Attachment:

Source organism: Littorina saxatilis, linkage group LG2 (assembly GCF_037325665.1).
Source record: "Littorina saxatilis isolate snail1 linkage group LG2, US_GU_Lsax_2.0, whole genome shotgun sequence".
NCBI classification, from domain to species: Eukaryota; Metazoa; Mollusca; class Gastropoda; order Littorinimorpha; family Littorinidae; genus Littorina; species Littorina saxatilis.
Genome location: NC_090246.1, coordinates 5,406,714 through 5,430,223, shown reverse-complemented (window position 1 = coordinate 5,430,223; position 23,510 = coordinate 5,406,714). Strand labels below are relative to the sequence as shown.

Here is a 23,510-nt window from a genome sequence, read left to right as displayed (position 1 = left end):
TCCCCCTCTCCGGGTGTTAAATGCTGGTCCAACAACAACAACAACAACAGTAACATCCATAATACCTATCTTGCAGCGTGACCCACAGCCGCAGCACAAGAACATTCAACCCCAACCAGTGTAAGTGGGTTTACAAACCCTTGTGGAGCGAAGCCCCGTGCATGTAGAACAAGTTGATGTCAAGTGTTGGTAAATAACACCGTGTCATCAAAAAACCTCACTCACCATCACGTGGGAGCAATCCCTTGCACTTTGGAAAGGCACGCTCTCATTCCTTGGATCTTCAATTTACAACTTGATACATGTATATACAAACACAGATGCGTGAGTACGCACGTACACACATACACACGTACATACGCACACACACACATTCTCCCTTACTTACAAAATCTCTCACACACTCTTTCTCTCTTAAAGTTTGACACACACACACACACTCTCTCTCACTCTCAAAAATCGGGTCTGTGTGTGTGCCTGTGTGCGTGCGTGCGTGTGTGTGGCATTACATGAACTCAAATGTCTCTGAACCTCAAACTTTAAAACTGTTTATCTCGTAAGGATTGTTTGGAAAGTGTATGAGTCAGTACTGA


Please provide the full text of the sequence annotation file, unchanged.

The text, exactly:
Source organism: Littorina saxatilis, linkage group LG2 (assembly GCF_037325665.1).
Source record: "Littorina saxatilis isolate snail1 linkage group LG2, US_GU_Lsax_2.0, whole genome shotgun sequence".
NCBI classification, from domain to species: Eukaryota; Metazoa; Mollusca; class Gastropoda; order Littorinimorpha; family Littorinidae; genus Littorina; species Littorina saxatilis.
Genome location: NC_090246.1, coordinates 5,406,714 through 5,430,223, shown reverse-complemented (window position 1 = coordinate 5,430,223; position 23,510 = coordinate 5,406,714). Strand labels below are relative to the sequence as shown.

Here is a 23,510-nt window from a genome sequence, read left to right as displayed (position 1 = left end):
TCCCCCTCTCCGGGTGTTAAATGCTGGTCCAACAACAACAACAACAACAGTAACATCCATAATACCTATCTTGCAGCGTGACCCACAGCCGCAGCACAAGAACATTCAACCCCAACCAGTGTAAGTGGGTTTACAAACCCTTGTGGAGCGAAGCCCCGTGCATGTAGAACAAGTTGATGTCAAGTGTTGGTAAATAACACCGTGTCATCAAAAAACCTCACTCACCATCACGTGGGAGCAATCCCTTGCACTTTGGAAAGGCACGCTCTCATTCCTTGGATCTTCAATTTACAACTTGATACATGTATATACAAACACAGATGCGTGAGTACGCACGTACACACATACACACGTACATACGCACACACACACATTCTCCCTTACTTACAAAATCTCTCACACACTCTTTCTCTCTTAAAGTTTGACACACACACACACACTCTCTCTCACTCTCAAAAATCGGGTCTGTGTGTGTGCCTGTGTGCGTGCGTGCGTGTGTGTGGCATTACATGAACTCAAATGTCTCTGAACCTCAAACTTTAAAACTGTTTATCTCGTAAGGATTGTTTGGAAAGTGTATGAGTCAGTACTGA